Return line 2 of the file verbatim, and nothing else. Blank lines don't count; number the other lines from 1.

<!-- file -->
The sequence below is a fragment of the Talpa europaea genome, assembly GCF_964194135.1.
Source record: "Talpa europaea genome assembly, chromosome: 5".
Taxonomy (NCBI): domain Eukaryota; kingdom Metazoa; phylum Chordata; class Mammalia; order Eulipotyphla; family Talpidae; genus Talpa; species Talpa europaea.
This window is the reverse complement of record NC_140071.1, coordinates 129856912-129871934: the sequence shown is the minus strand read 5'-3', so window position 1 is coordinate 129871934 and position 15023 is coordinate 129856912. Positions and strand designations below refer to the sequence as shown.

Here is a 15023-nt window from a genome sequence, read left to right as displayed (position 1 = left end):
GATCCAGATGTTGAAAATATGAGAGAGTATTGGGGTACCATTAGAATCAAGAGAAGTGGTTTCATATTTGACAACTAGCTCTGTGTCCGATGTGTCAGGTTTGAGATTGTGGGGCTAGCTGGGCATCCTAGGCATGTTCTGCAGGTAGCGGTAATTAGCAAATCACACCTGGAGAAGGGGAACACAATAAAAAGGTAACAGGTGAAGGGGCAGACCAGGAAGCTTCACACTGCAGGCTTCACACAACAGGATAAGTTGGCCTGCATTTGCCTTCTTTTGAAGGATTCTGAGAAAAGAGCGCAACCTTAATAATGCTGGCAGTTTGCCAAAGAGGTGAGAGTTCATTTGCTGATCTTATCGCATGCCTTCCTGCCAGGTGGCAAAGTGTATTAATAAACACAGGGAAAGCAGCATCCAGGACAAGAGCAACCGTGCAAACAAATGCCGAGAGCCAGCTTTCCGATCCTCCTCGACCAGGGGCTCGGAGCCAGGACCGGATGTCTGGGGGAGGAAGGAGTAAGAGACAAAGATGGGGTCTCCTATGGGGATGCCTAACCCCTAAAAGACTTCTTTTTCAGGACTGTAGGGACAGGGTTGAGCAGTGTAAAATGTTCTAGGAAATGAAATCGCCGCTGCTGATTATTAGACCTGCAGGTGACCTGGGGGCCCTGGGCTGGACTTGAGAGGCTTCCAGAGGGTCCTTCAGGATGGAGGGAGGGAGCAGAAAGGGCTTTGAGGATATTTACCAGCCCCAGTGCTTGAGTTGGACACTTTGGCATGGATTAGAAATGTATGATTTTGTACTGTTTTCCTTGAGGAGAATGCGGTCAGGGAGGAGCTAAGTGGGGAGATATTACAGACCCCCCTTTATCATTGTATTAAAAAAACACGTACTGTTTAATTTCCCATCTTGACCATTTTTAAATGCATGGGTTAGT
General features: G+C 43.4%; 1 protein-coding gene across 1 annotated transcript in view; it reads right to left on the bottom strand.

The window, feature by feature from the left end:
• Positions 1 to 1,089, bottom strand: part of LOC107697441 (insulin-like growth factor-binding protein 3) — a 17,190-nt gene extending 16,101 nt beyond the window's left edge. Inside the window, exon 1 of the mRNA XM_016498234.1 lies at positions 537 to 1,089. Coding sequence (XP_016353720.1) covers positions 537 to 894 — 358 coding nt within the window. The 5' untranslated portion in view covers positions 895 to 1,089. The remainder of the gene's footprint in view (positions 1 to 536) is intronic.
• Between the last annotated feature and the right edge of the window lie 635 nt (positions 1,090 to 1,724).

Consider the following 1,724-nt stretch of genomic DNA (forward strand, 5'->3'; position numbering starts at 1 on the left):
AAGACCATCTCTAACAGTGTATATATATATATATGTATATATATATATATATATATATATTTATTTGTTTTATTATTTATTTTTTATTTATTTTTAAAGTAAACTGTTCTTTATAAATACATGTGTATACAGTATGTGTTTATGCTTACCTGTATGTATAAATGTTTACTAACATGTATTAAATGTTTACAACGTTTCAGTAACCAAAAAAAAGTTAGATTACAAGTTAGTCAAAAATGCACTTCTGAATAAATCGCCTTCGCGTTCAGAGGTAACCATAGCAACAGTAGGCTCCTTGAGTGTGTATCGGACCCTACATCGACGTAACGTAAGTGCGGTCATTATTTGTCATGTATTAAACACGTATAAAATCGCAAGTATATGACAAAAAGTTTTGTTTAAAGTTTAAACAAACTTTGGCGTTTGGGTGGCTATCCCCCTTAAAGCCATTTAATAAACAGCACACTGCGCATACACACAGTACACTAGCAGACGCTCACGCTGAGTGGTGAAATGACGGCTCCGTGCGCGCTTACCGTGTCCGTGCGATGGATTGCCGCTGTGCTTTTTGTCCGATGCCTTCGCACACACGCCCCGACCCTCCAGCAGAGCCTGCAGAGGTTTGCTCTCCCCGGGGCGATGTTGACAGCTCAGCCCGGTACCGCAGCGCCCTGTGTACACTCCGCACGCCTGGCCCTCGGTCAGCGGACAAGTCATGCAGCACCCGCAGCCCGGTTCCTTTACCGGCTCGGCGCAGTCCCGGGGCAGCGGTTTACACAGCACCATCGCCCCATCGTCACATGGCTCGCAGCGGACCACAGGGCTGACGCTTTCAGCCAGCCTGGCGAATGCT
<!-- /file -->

Source record: "Talpa europaea genome assembly, chromosome: 5".